Designing a New Enrollment Flow from Signup to Checkout
How might we create an engaging, contextual and familiar enrollment flow for new consultants?
At Rodan + Fields, more than 12,000 new consultants enroll every month (2016), and that number increases every year.
I led a complete overhaul of the enrollment flow for all markets from a UX and UI perspective, turning it into a comprehensive, seamless onboarding process with a redesigned shopping cart and checkout.
Lead designer responsible for 100% of all design execution including research, testing and visual.
Redesign a responsive enrollment and onboarding flow approved by all stakeholders in three months.
- High Fidelity mockups (three breakpoints)
- User Flow
- Prototype & redline
The Requirements and Constraints
Results Sneak Peek
The new enrollment flow launched on April 7, 2017. It consists of three onboarding steps, beginning with enrollment and checkout, leading into CRP (autoship program) management, and finally business training.
Since launch, feedback on the new flow has been extremely positive, and we are still monitoring the monetary impact. Below are some highlights- as well as a more detailed dive into my design process.
The Existing Flow
The original enrollment flow took an average of 18 minutes to complete, despite the 3–5 minutes advertised on our website. It was a behemoth of 11 steps and 9 pages, with a disjointed shopping experience sandwiched between archaic, difficult-to-fill forms.
The first-page of the enrollment process had the third-highest bounce rate of the entire E-Commerce site, behind the login page, 404 error page, and “not found” page. Sales support calls poured in daily from disgruntled users frustrated with the flow, hurting revenue and engagement.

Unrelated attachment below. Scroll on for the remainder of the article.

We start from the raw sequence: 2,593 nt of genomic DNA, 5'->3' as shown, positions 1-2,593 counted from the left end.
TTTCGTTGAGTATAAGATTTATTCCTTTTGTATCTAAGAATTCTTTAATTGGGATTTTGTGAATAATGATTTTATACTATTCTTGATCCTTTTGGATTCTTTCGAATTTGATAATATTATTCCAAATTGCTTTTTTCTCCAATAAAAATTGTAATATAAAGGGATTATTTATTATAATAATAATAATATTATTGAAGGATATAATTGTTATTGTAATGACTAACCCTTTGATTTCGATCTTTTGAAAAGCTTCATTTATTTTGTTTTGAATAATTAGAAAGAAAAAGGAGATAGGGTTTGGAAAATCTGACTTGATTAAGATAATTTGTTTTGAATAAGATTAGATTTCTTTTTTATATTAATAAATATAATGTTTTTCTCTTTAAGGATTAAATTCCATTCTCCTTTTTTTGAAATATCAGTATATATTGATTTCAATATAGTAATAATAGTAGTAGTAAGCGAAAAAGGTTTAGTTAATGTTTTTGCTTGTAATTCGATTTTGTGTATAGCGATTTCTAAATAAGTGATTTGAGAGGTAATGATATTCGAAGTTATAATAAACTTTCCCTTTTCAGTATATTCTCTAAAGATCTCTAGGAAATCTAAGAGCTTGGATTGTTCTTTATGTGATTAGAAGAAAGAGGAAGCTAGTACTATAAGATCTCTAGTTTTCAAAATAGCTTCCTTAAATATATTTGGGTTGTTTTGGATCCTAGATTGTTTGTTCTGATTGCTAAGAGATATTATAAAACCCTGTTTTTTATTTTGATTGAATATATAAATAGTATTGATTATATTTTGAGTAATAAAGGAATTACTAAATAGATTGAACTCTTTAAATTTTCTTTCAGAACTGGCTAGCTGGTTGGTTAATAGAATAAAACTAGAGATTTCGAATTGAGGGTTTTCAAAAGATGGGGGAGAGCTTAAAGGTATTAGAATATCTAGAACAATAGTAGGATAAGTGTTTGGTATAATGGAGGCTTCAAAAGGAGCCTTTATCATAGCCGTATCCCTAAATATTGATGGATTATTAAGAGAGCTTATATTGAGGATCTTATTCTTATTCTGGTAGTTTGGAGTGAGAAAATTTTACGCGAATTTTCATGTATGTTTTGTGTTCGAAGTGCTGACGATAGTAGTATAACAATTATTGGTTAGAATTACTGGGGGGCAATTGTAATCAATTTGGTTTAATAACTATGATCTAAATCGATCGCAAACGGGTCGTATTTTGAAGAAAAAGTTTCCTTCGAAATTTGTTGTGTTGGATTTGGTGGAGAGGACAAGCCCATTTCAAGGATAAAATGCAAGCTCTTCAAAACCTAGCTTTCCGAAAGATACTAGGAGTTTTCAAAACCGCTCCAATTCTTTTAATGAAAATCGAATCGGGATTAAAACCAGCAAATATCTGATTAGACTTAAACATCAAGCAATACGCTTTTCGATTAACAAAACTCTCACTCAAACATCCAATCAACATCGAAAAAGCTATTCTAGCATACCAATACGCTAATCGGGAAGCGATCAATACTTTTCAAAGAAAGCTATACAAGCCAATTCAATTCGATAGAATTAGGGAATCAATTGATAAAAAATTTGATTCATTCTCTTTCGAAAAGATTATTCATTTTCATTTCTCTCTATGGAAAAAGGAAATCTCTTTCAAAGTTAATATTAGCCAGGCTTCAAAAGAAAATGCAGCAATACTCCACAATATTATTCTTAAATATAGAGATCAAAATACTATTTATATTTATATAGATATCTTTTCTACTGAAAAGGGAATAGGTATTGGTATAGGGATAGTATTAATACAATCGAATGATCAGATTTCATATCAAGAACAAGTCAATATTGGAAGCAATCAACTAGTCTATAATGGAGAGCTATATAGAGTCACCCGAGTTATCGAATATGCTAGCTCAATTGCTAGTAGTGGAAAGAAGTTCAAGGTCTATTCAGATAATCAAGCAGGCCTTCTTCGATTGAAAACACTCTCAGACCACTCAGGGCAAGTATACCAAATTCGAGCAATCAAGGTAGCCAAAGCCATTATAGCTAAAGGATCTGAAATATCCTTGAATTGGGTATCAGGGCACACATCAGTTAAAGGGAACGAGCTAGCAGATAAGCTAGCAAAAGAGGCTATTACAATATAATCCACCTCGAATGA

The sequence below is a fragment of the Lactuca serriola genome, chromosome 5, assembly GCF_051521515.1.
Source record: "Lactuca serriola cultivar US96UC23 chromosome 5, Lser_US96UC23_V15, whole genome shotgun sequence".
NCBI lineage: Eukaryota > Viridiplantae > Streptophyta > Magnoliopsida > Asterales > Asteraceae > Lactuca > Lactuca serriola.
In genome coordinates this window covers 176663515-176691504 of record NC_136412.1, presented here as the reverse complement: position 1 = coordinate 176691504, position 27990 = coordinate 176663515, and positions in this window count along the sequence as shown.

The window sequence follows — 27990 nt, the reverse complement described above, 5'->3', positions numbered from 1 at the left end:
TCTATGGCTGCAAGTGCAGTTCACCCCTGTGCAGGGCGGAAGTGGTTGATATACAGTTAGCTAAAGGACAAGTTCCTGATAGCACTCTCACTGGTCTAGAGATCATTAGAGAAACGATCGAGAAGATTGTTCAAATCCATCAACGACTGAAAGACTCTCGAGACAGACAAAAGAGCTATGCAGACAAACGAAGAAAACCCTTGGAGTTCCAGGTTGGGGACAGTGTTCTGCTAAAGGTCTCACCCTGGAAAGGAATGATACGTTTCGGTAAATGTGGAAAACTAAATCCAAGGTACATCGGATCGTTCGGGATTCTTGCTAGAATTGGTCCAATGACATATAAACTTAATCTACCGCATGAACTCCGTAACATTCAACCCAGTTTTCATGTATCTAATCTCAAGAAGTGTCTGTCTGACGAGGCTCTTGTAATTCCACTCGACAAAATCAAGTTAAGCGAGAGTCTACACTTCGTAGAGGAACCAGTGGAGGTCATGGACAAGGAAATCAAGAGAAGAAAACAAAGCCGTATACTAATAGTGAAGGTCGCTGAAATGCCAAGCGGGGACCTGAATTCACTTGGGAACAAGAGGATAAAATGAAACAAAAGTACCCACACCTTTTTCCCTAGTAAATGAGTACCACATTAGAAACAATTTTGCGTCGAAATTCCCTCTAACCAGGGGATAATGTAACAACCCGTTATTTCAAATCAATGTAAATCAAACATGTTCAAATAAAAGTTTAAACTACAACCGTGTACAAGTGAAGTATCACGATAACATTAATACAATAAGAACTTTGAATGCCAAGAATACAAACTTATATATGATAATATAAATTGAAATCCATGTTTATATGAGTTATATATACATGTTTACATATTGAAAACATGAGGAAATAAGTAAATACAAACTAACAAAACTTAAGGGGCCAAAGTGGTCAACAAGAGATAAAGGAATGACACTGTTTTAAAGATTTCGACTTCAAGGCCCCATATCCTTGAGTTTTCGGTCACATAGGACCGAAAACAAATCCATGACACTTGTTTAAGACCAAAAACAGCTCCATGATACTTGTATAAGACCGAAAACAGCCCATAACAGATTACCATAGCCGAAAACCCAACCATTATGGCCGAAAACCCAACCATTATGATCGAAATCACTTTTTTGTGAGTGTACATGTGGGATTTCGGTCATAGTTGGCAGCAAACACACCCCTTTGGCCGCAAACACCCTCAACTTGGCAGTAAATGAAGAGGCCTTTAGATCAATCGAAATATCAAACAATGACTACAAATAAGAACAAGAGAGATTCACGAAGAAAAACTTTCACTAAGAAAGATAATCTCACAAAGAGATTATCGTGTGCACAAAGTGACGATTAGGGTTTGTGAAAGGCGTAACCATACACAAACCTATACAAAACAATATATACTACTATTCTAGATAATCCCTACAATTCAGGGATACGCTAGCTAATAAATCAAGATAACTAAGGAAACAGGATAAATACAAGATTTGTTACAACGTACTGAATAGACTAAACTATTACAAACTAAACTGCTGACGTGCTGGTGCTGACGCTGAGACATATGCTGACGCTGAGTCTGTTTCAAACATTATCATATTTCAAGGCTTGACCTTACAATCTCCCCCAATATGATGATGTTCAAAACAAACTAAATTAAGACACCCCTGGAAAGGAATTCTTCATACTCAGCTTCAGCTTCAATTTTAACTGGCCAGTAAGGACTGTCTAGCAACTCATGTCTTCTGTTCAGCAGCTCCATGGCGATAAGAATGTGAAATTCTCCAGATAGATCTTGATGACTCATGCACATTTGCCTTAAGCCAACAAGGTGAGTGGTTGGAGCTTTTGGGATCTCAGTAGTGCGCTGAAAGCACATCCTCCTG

Testing the Existing Flow
I had a gut feeling that this flow was terrible, but I also didn't want to just operate on my assumptions. I had to test the current flow to validate the pain points I suspected, and make sure I do my due diligence to address all usability issues.
I quickly put together a testing plan, recruited users based on our existing personas, and moderated 9 user tests across desktop and mobile, with the help of Usertesting.com.
When the results came in, they confirmed many of the pain points we knew about, but also brought to light ones we didn’t:
"Overwhelming, lots of information, and expensive."
That quote pretty much summed up user sentiment surrounding the current flow.
Business vs. User Goals
It was immediately clear out of testing that there was friction between our business and user needs. Our users struggled with the autoship shopping process- they didn’t understand its benefits (which were rooted in our extremely complicated consultant business model) and thought the flow was too long. They also lamented how expensive the opportunity was, especially as the flow did little to explain the benefits of required money-spending activities.
But CRP sales was one of the businesses's top conversion drivers, and I knew they wouldn't let go easily.
How could we tackle this gnarly problem? I decided to harness the collective brain power of our talented UX team.
Quickly, I hustled together a mini design studio with the team based on the Google Ventures Design Sprint methodology. I had a pretty good idea how I could optimize the design of the rest of the flow by greatly shortening some of the steps, cleaning up copy surrounding our business model and offer benefits, and employing form design best practices, but the real challenge lay in the following question:
How Might We… reduce and simplify enrollment to the minimum steps needed for the customer, yet still ensure that they are encouraged to enroll in CRP?
Rounds of crazy-eights, mini-presentations, furious note-taking and silent voting followed.
At the end of the day, the team did not disappoint, and collectively, we came up with a great solution.